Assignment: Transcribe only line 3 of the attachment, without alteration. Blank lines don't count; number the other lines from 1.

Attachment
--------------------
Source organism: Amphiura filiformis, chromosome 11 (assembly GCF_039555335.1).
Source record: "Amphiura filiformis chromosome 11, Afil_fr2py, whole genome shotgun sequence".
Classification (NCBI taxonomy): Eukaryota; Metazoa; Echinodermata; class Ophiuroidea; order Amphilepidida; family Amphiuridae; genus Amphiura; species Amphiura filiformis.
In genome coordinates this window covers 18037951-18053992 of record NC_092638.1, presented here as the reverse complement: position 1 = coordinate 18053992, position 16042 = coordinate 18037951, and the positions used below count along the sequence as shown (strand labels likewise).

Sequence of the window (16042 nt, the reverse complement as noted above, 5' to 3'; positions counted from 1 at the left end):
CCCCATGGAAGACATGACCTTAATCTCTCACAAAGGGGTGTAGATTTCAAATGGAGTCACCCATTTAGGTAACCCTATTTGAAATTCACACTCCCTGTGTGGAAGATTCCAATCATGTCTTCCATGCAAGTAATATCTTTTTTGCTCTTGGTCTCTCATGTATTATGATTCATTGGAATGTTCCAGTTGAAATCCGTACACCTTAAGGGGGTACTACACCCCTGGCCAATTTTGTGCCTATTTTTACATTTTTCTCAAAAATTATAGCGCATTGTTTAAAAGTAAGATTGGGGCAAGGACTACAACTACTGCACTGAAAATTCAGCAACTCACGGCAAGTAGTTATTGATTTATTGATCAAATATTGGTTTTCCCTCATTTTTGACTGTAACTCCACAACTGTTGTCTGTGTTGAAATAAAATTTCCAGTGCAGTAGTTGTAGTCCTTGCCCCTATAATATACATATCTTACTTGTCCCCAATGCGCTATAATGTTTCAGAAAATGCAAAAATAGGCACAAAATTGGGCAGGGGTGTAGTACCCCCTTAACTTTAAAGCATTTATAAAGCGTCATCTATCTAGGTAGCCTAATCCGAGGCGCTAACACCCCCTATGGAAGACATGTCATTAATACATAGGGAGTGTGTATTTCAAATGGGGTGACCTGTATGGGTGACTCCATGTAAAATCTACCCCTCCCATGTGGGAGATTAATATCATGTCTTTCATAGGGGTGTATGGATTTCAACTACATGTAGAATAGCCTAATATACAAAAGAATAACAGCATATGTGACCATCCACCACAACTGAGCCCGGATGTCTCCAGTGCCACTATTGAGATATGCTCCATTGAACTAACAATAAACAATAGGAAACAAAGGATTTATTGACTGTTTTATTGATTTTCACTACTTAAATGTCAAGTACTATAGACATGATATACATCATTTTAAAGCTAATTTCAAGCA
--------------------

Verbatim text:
Classification (NCBI taxonomy): Eukaryota; Metazoa; Echinodermata; class Ophiuroidea; order Amphilepidida; family Amphiuridae; genus Amphiura; species Amphiura filiformis.